Portland Mayor Ted Wheeler wants to see the federal officers protecting property downtown refrain from spilling out onto the streets during the nightly protests against police brutality. But unlike other city leaders, he stopped short Monday of demanding they withdraw from Portland altogether or rebuking President Donald Trump for deploying them.
“I have no problem with the federal government and federal officers inside their facilities, protecting their facilities. That’s what they do. That’s what they always do,” Wheeler said Monday. “What I have a problem with is them leaving these facilities, going out onto the streets of this community and then escalating an already tense situation.”
The comments came during a press conference on rising gun violence in the city, during which Wheeler faced multiple questions about the behavior of officers the federal government has dispatched to protect federal buildings and personnel.
Wheeler emphasized multiple times that, as a mayor, he has no authority to dispel federal law enforcement, who are within their jurisdiction anywhere in the United States.
But this hasn't stopped mayors in other cities from making the demand. After Trump sent federal officers to quell protests in Washington D.C., Mayor Muriel Bowser demanded Trump pull them back. In June, after Trump warned he would "take back" Seattle if the protests continued, Seattle's Mayor Jenny Durkan fired back that Trump should "go back to [his] bunker."
Since late June, Portland, Seattle, and Washington D.C. have now all seen federal officers dispatched to their cities to protect monuments and federal facilities, the AP has reported.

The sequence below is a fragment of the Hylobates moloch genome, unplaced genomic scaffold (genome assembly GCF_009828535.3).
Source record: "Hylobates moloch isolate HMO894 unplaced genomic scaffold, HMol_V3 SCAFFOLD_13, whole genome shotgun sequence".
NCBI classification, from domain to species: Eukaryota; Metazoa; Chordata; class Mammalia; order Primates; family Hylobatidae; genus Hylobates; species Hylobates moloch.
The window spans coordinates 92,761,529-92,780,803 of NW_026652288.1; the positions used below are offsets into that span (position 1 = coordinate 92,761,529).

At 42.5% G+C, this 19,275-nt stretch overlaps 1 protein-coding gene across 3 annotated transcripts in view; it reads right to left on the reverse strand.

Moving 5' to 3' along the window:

After clashes in Portland between the federal agents and protesters resulted in at least one serious injury Saturday night, many local leaders have condemned the presence of these officers. Commissioner Jo Ann Hardesty called on them to withdraw immediately. Commissioner Amanda Fritz issued a statement focused on what she called the president’s “utter contempt for human life” and said she found it no surprise that Trump was “fueling upheaval in Portland” by sending in federal officers.
Earlier on Monday, U.S. Sen. Ron Wyden criticized Trump for "parachuting" federal law enforcement into cities "as if they're enemy strongholds requiring an occupying army to suppress."
Wheeler had issued a more muted statement Sunday evening. He said he was concerned the actions escalated tensions and called on officers from the federal government to adhere to the same restrictions around crowd control munitions that the Portland Police are bound by.
The statement came after the governor, both of Oregon's U.S. senators, and the three other members of the City Council had weighed in. Asked Monday why the statement took until the evening to arrive, Wheeler said he’d wanted to meet with the U.S. Attorney Billy Williams first for more information.
“I didn’t realize it was a race. I would prefer to be accurate and complete in my statement as opposed to being first,” he said. “I wanted to make sure that I had the opportunity to speak with the U.S. attorney in person; that happened late yesterday afternoon. I wanted to ask specifically about tactics as well as investigative follow up. I secured the answers to those questions. I then released my statement.”
“The facts matter for me,” he continued.
His office also added that the mayor’s leadership team had not been able to meet until early in the evening Sunday.
Wheeler said he had asked Williams to commit to a thorough investigation and to make that investigation public. He said Williams pledged to do both.
While Wheeler said he didn’t have an issue with the federal officers being in Portland for the purposes of guarding federal property, hours earlier Trump made remarks in a press conference hours where he painted a much larger role for what these officers should be doing in the city.
“We've done a great job in Portland. Portland was totally out of control,” the president said. “We very much quelled it and if it starts again, we'll quell it again very easily. It’s not hard to do if you know what you're doing.”